"Torn T-shirt not included"
Some might say after the demise of The Clash in the early 1980s, punk rock lost its musical creativity. The poppy high-school crush songs and tired anthems of non-conformity that passes for punk these days seem sappy and staid enough to make any self-respecting old-school punk rocker throw his safety pins into the trash.
Now, there's hope for punk in the form of the Transplants, a Southern California-based outfit who have the pedigree (members also are in Rancid and Blink-182) and purpose to shake the music out of its doldrums.
"We don't have any limitations and there's nowhere we can't go," said Transplants drummer Travis Barker, also a member of Blink-182 and Box Car Racer. "If we want to write something that reminds us of a country song, or a hard drum-and-bass song like Ministry -- almost an industrial sounding song -- we're going to do it. That's the reason for the Transplants."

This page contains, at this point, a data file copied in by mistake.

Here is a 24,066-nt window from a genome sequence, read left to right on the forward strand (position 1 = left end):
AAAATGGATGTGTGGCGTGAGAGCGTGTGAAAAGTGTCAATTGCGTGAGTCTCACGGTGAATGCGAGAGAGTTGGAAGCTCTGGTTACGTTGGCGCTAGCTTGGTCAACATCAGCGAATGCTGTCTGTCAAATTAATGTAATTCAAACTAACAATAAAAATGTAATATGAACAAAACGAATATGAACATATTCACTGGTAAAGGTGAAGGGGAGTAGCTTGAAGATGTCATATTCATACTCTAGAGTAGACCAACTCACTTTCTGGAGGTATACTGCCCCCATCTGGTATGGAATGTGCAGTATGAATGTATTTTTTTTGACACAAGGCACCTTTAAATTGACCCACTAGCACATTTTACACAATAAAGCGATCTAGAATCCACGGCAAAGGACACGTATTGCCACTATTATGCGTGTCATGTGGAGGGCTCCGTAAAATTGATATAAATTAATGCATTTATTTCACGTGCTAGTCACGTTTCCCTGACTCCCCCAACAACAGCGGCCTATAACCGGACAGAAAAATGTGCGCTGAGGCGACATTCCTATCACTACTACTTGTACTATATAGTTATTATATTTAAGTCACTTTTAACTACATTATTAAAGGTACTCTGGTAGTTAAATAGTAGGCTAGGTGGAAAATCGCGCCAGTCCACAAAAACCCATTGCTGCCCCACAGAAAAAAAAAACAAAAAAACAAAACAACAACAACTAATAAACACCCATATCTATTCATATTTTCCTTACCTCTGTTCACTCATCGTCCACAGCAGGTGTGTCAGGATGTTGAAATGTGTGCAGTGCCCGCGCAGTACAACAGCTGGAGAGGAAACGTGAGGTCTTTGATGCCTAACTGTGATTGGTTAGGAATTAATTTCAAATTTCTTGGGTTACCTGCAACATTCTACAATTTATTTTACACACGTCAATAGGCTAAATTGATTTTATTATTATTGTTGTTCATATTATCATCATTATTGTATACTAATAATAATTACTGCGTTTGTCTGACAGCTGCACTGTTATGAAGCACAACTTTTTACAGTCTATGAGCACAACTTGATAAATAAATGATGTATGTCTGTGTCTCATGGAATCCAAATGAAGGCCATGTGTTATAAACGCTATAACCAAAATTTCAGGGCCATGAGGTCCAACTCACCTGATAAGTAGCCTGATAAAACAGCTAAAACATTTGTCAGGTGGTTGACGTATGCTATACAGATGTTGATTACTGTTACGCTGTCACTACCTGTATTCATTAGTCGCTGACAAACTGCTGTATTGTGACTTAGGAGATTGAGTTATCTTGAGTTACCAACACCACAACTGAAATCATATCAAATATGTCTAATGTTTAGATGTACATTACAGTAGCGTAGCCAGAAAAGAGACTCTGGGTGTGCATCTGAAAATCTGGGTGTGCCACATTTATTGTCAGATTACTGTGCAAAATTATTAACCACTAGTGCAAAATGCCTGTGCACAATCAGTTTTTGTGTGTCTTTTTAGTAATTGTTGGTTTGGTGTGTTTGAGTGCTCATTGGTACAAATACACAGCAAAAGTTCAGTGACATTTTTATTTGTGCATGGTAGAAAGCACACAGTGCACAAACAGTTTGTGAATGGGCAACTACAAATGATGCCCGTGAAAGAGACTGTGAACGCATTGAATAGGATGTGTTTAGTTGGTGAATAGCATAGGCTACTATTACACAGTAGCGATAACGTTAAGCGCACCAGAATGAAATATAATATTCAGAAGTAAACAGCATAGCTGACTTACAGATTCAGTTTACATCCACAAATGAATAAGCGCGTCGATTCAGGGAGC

The Transplants were formed when Tim Armstrong of Rancid and friend and rapper Rob Aston collaborated on a few songs. Drummer Barker was brought in and the result is a genre-bending, immediate and urgent type of punk that recalls the explorative sounds of the Clash's "Sandinista" landmark album.
The track "Diamonds and Guns," noted for a rolling piano riff and an exuberant "Whoo! whoo!", is a modern rock hit.
The band, which released its self-titled debut on Hellcat Records late last year, comes to Birch Hill in Old Bridge Thursday night.
"We believe (the album) should be a little different when played live," said Barker. "We play everything a lot faster and it's a lot more aggressive and that's pretty much it."
Sounds like punk to us.
Written by CHRIS JORDAN
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